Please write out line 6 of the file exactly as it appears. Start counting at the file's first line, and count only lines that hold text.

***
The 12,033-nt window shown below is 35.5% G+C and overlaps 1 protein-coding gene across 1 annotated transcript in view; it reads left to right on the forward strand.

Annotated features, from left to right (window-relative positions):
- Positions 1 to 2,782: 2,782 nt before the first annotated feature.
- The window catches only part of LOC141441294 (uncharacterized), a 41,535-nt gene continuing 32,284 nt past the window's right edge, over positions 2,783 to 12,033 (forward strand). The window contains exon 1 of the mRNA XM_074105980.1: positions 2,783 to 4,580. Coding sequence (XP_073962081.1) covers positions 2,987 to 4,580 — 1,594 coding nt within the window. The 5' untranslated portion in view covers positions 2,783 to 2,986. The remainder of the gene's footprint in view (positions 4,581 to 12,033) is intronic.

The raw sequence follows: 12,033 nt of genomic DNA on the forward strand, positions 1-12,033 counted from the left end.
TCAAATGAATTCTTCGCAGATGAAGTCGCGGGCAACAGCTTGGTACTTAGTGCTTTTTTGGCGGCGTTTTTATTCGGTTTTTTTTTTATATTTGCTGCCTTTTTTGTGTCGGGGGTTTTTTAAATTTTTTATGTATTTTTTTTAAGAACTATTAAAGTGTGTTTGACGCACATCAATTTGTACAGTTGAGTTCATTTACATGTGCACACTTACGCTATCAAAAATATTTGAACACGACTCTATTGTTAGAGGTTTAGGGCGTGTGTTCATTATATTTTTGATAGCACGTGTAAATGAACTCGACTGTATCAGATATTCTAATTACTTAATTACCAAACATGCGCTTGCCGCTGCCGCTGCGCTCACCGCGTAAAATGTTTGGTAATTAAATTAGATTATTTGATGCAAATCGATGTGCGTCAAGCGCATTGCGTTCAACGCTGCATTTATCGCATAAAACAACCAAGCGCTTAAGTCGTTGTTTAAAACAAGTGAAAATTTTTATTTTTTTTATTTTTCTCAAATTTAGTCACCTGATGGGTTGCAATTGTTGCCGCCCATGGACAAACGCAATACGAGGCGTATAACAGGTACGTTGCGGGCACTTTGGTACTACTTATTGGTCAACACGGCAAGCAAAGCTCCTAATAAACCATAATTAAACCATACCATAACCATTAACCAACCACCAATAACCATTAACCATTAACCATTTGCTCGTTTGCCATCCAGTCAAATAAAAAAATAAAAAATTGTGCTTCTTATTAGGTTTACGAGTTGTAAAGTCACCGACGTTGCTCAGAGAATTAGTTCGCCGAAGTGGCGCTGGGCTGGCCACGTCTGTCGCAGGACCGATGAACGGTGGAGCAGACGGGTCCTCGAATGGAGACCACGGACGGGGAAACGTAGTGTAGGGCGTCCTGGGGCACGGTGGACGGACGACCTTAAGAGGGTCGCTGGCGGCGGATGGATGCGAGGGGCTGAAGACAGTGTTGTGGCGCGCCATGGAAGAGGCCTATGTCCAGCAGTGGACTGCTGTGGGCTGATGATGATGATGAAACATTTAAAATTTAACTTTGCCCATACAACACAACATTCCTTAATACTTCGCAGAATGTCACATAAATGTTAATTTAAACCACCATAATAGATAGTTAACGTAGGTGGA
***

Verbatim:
TCAAATGAATTCTTCGCAGATGAAGTCGCGGGCAACAGCTTGGTACTTAGTGCTTTTTTGGCGGCGTTTTTATTCGGTTTTTTTTTTATATTTGCTGCCTTTTTTGTGTCGGGGGTTTTTTAAATTTTTTATGTATTTTTTTTAAGAACTATTAAAGTGTGTTTGACGCACATCAATTTGTACAGTTGAGTTCATTTACATGTGCACACTTACGCTATCAAAAATATTTGAACACGACTCTATTGTTAGAGGTTTAGGGCGTGTGTTCATTATATTTTTGATAGCACGTGTAAATGAACTCGACTGTATCAGATATTCTAATTACTTAATTACCAAACATGCGCTTGCCGCTGCCGCTGCGCTCACCGCGTAAAATGTTTGGTAATTAAATTAGATTATTTGATGCAAATCGATGTGCGTCAAGCGCATTGCGTTCAACGCTGCATTTATCGCATAAAACAACCAAGCGCTTAAGTCGTTGTTTAAAACAAGTGAAAATTTTTATTTTTTTTATTTTTCTCAAATTTAGTCACCTGATGGGTTGCAATTGTTGCCGCCCATGGACAAACGCAATACGAGGCGTATAACAGGTACGTTGCGGGCACTTTGGTACTACTTATTGGTCAACACGGCAAGCAAAGCTCCTAATAAACCATAATTAAACCATACCATAACCATTAACCAACCACCAATAACCATTAACCATTAACCATTTGCTCGTTTGCCATCCAGTCAAATAAAAAAATAAAAAATTGTGCTTCTTATTAGGTTTACGAGTTGTAAAGTCACCGACGTTGCTCAGAGAATTAGTTCGCCGAAGTGGCGCTGGGCTGGCCACGTCTGTCGCAGGACCGATGAACGGTGGAGCAGACGGGTCCTCGAATGGAGACCACGGACGGGGAAACGTAGTGTAGGGCGTCCTGGGGCACGGTGGACGGACGACCTTAAGAGGGTCGCTGGCGGCGGATGGATGCGAGGGGCTGAAGACAGTGTTGTGGCGCGCCATGGAAGAGGCCTATGTCCAGCAGTGGACTGCTGTGGGCTGATGATGATGATGAAACATTTAAAATTTAACTTTGCCCATACAACACAACATTCCTTAATACTTCGCAGAATGTCACATAAATGTTAATTTAAACCACCATAATAGATAGTTAACGTAGGTGGA